Peterson suffered a torn anterior cruciate ligament, torn medial collateral ligament and damage to the medial and lateral menisci when he took a hit to his left knee on Dec. 24 at Washington and was placed on injured reserve two days later. He was experiencing pain he characterized as "severe" before the surgery, and between that and a solid enough range of motion, the procedure with renowned surgeon Dr. James Andrews was moved up four days to Dec. 30. He returned to Minneapolis the following week to begin rehabilitation.
With surgery now two weeks in the rear-view mirror, Peterson had the sutures removed and ditched his crutches on Friday. Sugarman characterized the first weeks after ACL surgery as "miserable" but said Peterson's pain level was "normal."
"He's doing awesome," Sugarman said.
Peterson's goal remains to be ready for the start of the 2012 regular season, and he hasn't let the idea that he might not be the same running back even enter his mind.
"Not at all. I've not thought about that once," he said. "I've been through a lot in my life. I call out to a higher power and I put my faith in him. I know that anything I put my mind to, I'll be able to accomplish. I feel like I'm going to come back better than before. I know people might laugh at that or think otherwise, but you know what? It doesn't matter what they think or how they feel about it. The only thing that matters is how I feel about it and what I believe. I've been able to just go through the sacrifices and whatever it takes to get to that. I've already started that."
With no damage to the surrounding cartilage, the Vikings expect an eight- to nine-month recovery period. Sugarman said his only goal during the rehab process is the same as Peterson's: Have him ready for the regular-season opener.
Sugarman said the rehabilitation is broken down into five stages: 1) Two weeks of recovery from the surgery; 2) Restoring his range of motion in the next two weeks, continue to work on getting his quadriceps muscle stronger, do some work in the pool and eventually get rid of the brace he was wearing Friday; 3) Getting the ligament "safe"; 4) Start jogging straight ahead on land; and 5) About four months removed from surgery, take most of the exercise restrictions away and start getting the strength and agility back.
Peterson had the middle third of his patellar tendon and two bone plugs grafted into his knee, because, as Sugarman put it, "it's the gold standard" for the operation. They will get weaker, get necrotic and then eventually recover and get stronger.
"That's the one thing that you really have to be cautious the first couple months. You can't push him too hard, otherwise you can put him at risk. He knows that. We all know that. That's why the protocol is set up the way it is," Sugarman said.
Peterson cringed when asked if he has watched the play on which the injury occurred, acknowledging that he has.
"Just looking at it, your leg is not where it's supposed to go that way, at all. But I knew right off the top, when I got hit, that it was something devastating," he said. "And just watching the play kind of puts the cherry on top for it."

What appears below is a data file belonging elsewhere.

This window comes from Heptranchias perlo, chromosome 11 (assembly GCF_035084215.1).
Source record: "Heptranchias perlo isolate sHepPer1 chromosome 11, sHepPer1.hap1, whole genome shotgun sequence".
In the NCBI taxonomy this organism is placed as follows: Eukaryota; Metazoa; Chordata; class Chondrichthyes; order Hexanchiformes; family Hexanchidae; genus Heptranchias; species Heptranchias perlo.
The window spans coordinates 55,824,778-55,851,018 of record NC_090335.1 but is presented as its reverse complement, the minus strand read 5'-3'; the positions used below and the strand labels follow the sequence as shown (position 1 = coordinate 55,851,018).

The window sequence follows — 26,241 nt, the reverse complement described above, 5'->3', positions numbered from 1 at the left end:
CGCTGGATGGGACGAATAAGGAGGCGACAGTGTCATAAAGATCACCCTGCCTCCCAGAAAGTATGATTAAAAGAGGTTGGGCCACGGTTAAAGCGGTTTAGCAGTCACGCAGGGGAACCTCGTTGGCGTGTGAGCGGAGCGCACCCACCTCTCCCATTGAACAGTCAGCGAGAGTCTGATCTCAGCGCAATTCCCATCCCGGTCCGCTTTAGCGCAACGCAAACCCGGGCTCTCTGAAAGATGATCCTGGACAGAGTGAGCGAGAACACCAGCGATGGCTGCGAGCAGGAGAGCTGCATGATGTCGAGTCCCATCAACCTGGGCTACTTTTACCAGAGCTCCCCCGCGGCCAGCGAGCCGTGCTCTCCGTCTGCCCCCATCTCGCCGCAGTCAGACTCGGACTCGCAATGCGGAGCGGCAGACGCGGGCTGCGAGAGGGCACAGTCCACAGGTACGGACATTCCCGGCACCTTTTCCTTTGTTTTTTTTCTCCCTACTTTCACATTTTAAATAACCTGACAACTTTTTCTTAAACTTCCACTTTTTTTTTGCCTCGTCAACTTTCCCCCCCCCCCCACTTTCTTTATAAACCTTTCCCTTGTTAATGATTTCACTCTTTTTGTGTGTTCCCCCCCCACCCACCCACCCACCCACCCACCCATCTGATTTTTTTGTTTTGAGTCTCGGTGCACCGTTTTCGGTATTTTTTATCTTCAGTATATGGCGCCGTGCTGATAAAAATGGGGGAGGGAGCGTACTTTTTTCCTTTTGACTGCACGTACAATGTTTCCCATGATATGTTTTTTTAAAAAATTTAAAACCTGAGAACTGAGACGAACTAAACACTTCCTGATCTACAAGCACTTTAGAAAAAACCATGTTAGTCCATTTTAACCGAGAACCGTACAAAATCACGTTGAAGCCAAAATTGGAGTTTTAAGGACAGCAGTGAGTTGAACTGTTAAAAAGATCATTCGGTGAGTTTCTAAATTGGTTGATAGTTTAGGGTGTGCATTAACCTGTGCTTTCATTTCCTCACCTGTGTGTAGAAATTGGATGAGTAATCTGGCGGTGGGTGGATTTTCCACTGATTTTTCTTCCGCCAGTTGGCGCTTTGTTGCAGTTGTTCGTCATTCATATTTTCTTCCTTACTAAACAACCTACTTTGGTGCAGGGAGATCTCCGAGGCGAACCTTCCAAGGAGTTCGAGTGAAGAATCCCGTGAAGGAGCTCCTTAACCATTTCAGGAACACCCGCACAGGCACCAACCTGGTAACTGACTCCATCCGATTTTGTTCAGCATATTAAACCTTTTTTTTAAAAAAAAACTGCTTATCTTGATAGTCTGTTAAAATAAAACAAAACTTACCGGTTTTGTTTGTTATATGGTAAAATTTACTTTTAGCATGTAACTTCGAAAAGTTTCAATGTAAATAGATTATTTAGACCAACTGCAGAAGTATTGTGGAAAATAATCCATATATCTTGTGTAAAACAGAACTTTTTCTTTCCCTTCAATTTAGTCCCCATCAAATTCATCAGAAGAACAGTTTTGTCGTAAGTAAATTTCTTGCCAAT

Peterson said the first few days back in Minnesota were the hardest after having the surgery in Alabama. The range of emotions has been almost as challenging as the pain.
"I had thoughts that went through my head and that's just normal and human instincts. Initially, I'd say right after the game, I asked myself why. Sug (Sugarman) remembers when he came on the field and I was like, ‘Why me? Why me?' But quickly I was able to remove myself from that and just accept it for what it was," Peterson said. "It wasn't going to change the situation and it definitely wasn't going to help, so I was able to kind of put that behind me quick."
After missing five games with a high ankle sprain and his knee injury causing him to miss the season finale, Peterson finished with 970 yards rushing and 12 touchdowns, the first time in his five-year career he didn't reach the 1,000-yard mark. He also had 18 catches for 139 yards and a touchdown.
Peterson has talked with current and former teammates that have been through ACL surgeries and knows the stages of recovery. However, there is no protocol for how to handle things mentally. That may be the biggest hurdle.
"The one thing I really grab and put in my mind from those conversations is mentally, that's going to be the tougher challenge," he said. "Over this period of time, you're going to gradually get the strength back and your flexibility and you'll be able to start to move around like you used to. But just mentally it's going to be tough. I've experienced it and I'm just two weeks in, but I feel like I'm mentally strong. I was built that way and I feel like I'll be alright."
Tim Yotter is the publisher of Viking Update. Follow Viking Update on Twitter and discuss this topic on our message boards. To become a subscriber to the Viking Update web site or magazine, click here.